New York-based tech firm LyteLoop thinks through a new way to store data that would minimize the maintenance costs, using a photonics-based data center in space.
The brilliant and cutting-edge idea has made the startup a hotshot for investors, recently securing a $40 million funding round. This will rely heavily on the satellite constellation that would serve as the hyperscale data center.
The technology is capable of storing and securing data, with high standard capabilities of transmitting data between satellites. Traditional data centers require consistent processing, storing, transporting, while LyteLoop’s storage is considered the link to the data.
Behind the concept is an ultra-high bandwidth that serves as a constant state of perpetual motion. Therefore, the firm is replacing the storage with the photonics link, as said by CEO Ohad Harlev.
In addition to the fast data transmission, LyteLoop also guarantees global coverage that would provide access to data anywhere in the globe. There’s also a feature that consists of extra security layers as photonics technology isn’t accessible on the ground.
For enterprises who want to avoid data leaks and threats, the new data storage in space can guard data privacy using constant motion at the speed of light. According to LyteLoop’s prototype, the technology can receive and transfer massive files at a distance of 300 billion kilometers.
“We are a storage company. We are storing data in a different medium on photons, and in our case, in space. The essence is that we have communications links and photons going back and forth. That back and forth is the storage medium,” said Harlev.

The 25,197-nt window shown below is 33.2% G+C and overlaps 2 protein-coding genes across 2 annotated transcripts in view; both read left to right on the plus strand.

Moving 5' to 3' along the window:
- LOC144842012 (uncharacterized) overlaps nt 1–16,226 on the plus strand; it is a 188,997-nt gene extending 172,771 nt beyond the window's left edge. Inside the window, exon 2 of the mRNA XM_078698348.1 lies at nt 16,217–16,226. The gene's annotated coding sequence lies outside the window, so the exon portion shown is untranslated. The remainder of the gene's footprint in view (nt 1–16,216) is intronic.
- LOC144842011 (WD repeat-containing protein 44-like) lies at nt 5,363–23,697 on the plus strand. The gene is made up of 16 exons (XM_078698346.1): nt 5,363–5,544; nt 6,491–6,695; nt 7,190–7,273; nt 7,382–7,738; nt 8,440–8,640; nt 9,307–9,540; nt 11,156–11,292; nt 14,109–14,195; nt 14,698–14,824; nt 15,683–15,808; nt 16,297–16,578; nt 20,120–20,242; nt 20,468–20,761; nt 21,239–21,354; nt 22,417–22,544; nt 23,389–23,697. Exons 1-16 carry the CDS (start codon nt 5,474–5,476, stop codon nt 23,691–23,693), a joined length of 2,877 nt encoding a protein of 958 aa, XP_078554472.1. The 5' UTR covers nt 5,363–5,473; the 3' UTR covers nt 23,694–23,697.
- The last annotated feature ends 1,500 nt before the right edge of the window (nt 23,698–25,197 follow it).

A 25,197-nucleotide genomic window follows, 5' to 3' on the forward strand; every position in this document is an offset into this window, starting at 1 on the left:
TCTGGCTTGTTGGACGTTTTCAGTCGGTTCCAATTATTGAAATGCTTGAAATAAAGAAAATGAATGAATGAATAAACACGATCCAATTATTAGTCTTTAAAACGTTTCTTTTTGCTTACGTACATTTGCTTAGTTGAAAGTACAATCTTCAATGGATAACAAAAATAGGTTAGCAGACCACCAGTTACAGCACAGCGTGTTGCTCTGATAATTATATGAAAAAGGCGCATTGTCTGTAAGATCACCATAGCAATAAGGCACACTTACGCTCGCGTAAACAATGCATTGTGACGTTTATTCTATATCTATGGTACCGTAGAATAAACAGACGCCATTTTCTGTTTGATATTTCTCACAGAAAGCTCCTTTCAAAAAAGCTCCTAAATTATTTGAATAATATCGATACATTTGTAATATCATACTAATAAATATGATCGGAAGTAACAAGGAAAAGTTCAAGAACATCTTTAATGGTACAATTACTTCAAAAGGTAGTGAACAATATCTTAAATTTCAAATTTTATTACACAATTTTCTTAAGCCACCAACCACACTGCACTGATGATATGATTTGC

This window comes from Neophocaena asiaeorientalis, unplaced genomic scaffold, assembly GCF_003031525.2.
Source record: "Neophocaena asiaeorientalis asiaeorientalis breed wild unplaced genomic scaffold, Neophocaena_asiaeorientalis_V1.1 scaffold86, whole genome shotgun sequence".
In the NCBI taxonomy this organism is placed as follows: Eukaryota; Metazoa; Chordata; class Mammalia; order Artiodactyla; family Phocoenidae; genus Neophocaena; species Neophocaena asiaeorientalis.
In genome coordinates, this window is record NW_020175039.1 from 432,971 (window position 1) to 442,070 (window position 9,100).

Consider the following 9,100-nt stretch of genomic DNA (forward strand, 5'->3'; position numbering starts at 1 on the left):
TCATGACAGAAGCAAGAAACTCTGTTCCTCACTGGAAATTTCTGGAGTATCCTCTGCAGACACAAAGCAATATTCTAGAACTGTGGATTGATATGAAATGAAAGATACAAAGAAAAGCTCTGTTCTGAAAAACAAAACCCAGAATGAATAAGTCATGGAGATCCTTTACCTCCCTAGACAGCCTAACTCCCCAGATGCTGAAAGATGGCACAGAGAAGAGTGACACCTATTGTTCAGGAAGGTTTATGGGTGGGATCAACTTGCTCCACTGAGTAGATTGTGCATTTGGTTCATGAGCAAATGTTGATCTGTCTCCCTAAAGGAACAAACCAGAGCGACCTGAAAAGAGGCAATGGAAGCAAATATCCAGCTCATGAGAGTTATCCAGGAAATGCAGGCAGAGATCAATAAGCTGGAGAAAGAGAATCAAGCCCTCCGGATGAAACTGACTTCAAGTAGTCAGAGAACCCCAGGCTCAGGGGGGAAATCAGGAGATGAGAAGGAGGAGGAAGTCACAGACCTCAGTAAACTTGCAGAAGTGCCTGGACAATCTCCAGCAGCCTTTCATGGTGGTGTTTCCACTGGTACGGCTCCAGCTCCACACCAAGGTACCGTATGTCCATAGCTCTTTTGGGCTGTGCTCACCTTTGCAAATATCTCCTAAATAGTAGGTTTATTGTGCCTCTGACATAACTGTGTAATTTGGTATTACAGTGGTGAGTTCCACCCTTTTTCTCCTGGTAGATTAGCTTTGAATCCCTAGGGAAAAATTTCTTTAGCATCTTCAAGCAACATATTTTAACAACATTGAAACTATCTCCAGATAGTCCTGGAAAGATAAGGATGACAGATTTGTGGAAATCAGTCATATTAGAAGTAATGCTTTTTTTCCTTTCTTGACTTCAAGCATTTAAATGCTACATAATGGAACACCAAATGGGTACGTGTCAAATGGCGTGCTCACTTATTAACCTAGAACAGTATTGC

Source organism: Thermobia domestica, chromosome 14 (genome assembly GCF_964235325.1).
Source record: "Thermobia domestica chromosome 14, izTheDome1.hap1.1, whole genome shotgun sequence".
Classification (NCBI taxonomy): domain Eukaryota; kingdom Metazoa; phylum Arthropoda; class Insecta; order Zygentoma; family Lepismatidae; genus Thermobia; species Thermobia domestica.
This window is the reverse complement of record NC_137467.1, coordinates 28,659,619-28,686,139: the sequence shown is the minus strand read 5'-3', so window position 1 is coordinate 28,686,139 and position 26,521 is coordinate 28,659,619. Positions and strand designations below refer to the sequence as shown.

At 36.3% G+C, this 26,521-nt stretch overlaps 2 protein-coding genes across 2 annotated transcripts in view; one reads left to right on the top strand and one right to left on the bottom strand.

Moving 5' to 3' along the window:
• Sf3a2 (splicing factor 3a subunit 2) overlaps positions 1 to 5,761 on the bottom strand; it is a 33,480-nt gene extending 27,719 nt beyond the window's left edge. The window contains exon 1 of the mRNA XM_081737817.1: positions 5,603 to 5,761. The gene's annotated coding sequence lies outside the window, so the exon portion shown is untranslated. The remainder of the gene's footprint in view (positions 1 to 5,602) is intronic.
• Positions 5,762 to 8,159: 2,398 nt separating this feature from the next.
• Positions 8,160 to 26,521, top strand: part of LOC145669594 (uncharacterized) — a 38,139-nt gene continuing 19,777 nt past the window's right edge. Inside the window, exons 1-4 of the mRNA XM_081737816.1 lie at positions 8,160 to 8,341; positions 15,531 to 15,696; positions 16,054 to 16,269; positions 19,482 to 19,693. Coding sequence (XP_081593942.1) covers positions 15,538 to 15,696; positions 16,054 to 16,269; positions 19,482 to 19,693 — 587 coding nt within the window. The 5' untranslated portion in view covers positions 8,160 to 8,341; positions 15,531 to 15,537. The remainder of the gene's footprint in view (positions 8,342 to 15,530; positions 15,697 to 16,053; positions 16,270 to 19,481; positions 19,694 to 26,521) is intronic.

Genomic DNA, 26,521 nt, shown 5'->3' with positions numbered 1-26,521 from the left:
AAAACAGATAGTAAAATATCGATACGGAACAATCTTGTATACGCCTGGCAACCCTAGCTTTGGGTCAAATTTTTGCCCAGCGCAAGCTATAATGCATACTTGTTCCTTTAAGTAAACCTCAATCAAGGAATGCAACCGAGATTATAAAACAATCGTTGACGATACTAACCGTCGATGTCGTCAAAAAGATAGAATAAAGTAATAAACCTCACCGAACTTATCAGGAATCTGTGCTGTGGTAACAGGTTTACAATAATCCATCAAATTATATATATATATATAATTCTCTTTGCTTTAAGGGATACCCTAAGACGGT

When it comes to the environmental initiative, the new data storage is definitely future-proof, using no massive space on the land. The three satellites will go live in data storage service within the next five years, with the company testing everything.
The new funding will allow LyteLoop to add more people to its team, hire engineers and scientists to perfect the ‘space storage.’
LyteLoop isn’t the first entity to create space-based storage for more sustainable and secure solutions. In fact, a Los Angeles-based firm called Constellation has announced its plans for the use of satellites for cloud storage—literally above the clouds.
The company said they are trying to enter the space data storage market and to become a unique and reliable operator itself. It will be working with other low-earth orbit access providers to protect the downlinks.